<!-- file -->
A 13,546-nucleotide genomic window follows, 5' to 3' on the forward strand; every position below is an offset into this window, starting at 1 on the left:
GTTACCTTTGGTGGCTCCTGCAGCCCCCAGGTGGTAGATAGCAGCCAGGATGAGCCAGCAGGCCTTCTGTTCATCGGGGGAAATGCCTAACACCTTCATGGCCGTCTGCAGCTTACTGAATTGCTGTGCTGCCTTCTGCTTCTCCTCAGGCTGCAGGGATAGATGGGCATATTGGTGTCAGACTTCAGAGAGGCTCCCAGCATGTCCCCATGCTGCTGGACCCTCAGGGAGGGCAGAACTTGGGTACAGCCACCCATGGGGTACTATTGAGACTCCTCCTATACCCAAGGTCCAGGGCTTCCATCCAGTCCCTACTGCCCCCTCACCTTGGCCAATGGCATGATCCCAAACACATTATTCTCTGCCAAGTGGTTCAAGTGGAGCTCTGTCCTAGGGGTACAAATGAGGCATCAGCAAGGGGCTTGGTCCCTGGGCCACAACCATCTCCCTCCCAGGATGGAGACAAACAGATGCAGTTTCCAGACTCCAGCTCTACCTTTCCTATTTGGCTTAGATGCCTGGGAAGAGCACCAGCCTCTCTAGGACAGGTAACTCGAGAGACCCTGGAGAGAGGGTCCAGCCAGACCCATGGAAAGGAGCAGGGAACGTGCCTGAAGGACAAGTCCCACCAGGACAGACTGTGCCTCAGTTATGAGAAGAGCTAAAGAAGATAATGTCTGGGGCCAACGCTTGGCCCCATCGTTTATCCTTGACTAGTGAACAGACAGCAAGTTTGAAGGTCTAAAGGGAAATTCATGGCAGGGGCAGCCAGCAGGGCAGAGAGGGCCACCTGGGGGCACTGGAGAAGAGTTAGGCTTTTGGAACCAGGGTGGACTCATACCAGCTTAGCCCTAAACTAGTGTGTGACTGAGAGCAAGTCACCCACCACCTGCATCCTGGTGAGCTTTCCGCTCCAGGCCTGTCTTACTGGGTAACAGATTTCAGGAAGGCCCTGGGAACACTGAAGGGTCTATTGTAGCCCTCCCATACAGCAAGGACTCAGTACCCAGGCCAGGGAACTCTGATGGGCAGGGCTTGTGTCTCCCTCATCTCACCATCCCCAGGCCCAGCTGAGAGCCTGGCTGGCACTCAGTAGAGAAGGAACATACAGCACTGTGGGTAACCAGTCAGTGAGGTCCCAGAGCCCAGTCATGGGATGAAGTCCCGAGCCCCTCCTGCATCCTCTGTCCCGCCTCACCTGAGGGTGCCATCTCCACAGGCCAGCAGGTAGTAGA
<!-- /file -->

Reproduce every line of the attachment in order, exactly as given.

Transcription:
A 13,546-nucleotide genomic window follows, 5' to 3' on the forward strand; every position below is an offset into this window, starting at 1 on the left:
GTTACCTTTGGTGGCTCCTGCAGCCCCCAGGTGGTAGATAGCAGCCAGGATGAGCCAGCAGGCCTTCTGTTCATCGGGGGAAATGCCTAACACCTTCATGGCCGTCTGCAGCTTACTGAATTGCTGTGCTGCCTTCTGCTTCTCCTCAGGCTGCAGGGATAGATGGGCATATTGGTGTCAGACTTCAGAGAGGCTCCCAGCATGTCCCCATGCTGCTGGACCCTCAGGGAGGGCAGAACTTGGGTACAGCCACCCATGGGGTACTATTGAGACTCCTCCTATACCCAAGGTCCAGGGCTTCCATCCAGTCCCTACTGCCCCCTCACCTTGGCCAATGGCATGATCCCAAACACATTATTCTCTGCCAAGTGGTTCAAGTGGAGCTCTGTCCTAGGGGTACAAATGAGGCATCAGCAAGGGGCTTGGTCCCTGGGCCACAACCATCTCCCTCCCAGGATGGAGACAAACAGATGCAGTTTCCAGACTCCAGCTCTACCTTTCCTATTTGGCTTAGATGCCTGGGAAGAGCACCAGCCTCTCTAGGACAGGTAACTCGAGAGACCCTGGAGAGAGGGTCCAGCCAGACCCATGGAAAGGAGCAGGGAACGTGCCTGAAGGACAAGTCCCACCAGGACAGACTGTGCCTCAGTTATGAGAAGAGCTAAAGAAGATAATGTCTGGGGCCAACGCTTGGCCCCATCGTTTATCCTTGACTAGTGAACAGACAGCAAGTTTGAAGGTCTAAAGGGAAATTCATGGCAGGGGCAGCCAGCAGGGCAGAGAGGGCCACCTGGGGGCACTGGAGAAGAGTTAGGCTTTTGGAACCAGGGTGGACTCATACCAGCTTAGCCCTAAACTAGTGTGTGACTGAGAGCAAGTCACCCACCACCTGCATCCTGGTGAGCTTTCCGCTCCAGGCCTGTCTTACTGGGTAACAGATTTCAGGAAGGCCCTGGGAACACTGAAGGGTCTATTGTAGCCCTCCCATACAGCAAGGACTCAGTACCCAGGCCAGGGAACTCTGATGGGCAGGGCTTGTGTCTCCCTCATCTCACCATCCCCAGGCCCAGCTGAGAGCCTGGCTGGCACTCAGTAGAGAAGGAACATACAGCACTGTGGGTAACCAGTCAGTGAGGTCCCAGAGCCCAGTCATGGGATGAAGTCCCGAGCCCCTCCTGCATCCTCTGTCCCGCCTCACCTGAGGGTGCCATCTCCACAGGCCAGCAGGTAGTAGA